Within phylogroup B2, the subgroup IV, corresponding to STc141 according to the Achtman schema [32], was under-represented in the clinical isolates, and no subgroup VIII (STc452) strain was identified in the clinical strains (Table 2). These particular subgroups could correspond to commensal clones with low level of human invasiveness. This hypothesis is corroborated by the fact that the strains of subgroup VIII are avirulent in the mouse model of sepsis [42]. The proportions of subgroups I (STc131), II (STc73) and IX (STc95) within the B2 phylogroup and of CGA (STc69) within the D phylogroup were similar in both commensal and clinical strains, despite that group B2 (and to a lesser extent group D) as a whole were more prevalent in the clinical isolates than the commensal isolates (Table 1). This is corroborated to the fact that these four STcs are also those most frequently isolated in extra-intestinal infections worldwide [4345].

As expected, the proportion of VFs, especially those involved in iron acquisition, was higher in the clinical than commensal strains. However, this difference was less marked within the B2 phylogroup strains (Table 3). Of note, the strains of B2 subgroup IV often possessed the ibeA gene (data not shown), explaining its under-representation within the clinical strains.

The most marked feature of our study was that, except for antibiotic resistance, the observed differences between the characteristics of the commensal and bacteraemic strains depend on the portal of entry of bacteraemia, i.e. urinary vs. digestive tract. Previous studies have identified differences in phylogenetic background and VF repertoire between urine-source versus other-source blood isolates [2, 21, 22]. A clear specialization of the strains isolated during a bacteraemia of urinary tract origin was revealed by a marked reduction in prevalence of A phylogroup strains and an increase of specific phylogenetic group B2 clones (Table 2), exhibiting numerous VFs (Supplementary Table S1). These clones exhibiting O-specific antigens were previously found to be associated with UTI (O-UTI group) [46]. Conversely, no significant difference in terms of phylogroup distribution or VF content was found between commensal and bacteraemic strains of digestive tract origin (Table 1 and Fig. 2b ). Additionally, a relationship between the portal of entry and host characteristics was evidenced. The patients having a bacteraemia of digestive origin were more often males and with predisposing conditions such as solid cancer, tobacco addiction and immunosuppression than those having a bacteraemia of urinary origin (Supplementary Table S3).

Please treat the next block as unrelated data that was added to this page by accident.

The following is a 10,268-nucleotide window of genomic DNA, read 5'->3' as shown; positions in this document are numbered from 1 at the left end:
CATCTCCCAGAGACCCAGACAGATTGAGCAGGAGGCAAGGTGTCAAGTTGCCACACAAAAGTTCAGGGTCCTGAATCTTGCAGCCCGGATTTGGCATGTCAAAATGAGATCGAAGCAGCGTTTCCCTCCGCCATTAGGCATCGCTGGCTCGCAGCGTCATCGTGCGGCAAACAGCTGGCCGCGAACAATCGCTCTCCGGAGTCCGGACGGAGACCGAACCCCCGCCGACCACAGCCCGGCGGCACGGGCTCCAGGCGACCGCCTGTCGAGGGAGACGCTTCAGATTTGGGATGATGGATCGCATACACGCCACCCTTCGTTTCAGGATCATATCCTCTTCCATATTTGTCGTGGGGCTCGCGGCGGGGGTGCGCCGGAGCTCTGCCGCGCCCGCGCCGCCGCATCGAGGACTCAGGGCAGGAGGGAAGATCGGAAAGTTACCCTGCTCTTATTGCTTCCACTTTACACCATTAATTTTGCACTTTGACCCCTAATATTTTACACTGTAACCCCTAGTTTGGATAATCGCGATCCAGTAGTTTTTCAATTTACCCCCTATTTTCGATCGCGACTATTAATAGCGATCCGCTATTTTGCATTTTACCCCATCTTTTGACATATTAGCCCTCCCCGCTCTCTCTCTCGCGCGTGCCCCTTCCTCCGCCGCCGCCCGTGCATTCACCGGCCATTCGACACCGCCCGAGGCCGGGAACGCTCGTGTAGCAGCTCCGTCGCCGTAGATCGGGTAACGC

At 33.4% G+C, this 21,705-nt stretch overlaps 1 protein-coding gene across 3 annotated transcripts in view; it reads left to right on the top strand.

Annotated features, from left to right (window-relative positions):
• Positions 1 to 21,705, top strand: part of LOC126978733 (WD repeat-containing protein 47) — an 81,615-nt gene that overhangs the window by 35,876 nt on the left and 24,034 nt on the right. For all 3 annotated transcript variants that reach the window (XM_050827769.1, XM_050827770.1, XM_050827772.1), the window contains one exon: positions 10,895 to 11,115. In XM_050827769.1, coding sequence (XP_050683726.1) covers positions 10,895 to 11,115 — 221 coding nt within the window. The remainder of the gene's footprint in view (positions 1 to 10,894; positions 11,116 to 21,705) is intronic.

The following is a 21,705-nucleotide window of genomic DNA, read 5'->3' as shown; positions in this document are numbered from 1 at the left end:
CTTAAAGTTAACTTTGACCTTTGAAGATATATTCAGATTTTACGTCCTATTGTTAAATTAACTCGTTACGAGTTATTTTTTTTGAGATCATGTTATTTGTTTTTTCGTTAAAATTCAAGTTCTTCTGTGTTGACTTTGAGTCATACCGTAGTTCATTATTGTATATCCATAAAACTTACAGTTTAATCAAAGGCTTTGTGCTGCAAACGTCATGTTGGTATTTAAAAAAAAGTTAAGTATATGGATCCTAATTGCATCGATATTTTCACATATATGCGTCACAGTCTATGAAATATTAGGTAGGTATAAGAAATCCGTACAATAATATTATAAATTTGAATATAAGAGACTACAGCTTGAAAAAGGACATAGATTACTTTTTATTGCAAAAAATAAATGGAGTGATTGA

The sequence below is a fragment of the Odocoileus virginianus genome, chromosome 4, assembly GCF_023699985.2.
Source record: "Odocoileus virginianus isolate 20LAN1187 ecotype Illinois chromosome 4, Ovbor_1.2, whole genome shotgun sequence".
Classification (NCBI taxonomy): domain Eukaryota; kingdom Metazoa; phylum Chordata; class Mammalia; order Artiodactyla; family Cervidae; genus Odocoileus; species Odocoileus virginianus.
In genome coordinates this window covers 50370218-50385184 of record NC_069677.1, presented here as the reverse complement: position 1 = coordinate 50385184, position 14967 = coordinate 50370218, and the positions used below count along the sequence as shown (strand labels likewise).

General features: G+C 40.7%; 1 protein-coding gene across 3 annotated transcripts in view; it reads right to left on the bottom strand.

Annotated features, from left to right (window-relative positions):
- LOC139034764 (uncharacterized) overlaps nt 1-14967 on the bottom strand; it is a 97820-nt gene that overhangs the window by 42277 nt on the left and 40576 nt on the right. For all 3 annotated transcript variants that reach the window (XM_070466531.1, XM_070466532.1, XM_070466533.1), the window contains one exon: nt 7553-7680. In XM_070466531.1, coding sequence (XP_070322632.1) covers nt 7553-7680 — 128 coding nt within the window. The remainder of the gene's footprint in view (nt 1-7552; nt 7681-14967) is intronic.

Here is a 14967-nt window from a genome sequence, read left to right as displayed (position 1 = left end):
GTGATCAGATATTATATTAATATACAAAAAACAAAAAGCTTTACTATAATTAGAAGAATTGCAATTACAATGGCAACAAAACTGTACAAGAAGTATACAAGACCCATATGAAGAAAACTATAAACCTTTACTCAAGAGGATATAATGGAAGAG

Our data provide evidence for two distinct models [8] of pathophysiology in bacteraemia, according to the portal of entry and the host characteristics: (i) the special pathogenicity model in the case of urinary tract origin, implicating a subset of highly specialized strains selected from the intestinal tract which are able to cross several anatomical and physiological barriers and occurring mostly in females, and (ii) the prevalence model in the case of digestive origin, implying that more prevalent faecal E. coli clones are able to translocate into the bloodstream in hosts with predisposing conditions. This duality in pathogenesis is also linked to death at 28 days; with a urinary tract portal of entry and the presence of the ireA gene involved in iron capture being negatively correlated with death [2] (Supplementary Table S3).

This study had several limitations. First, despite the substantial size of the cohorts, their divisions into subgroups according to several variables resulted in the comparison of series of small size, which is not always statistically relevant. Second, we did not performed an exhaustive characterization of the clones, which could be refined by complete multilocus sequence typing and ultimately whole-genome sequencing. This fine-scale characterization of the strains will be the topic of a further study. Last, we did not focus our study on the relationship of host characteristics with bacterial characteristics and clinical outcomes.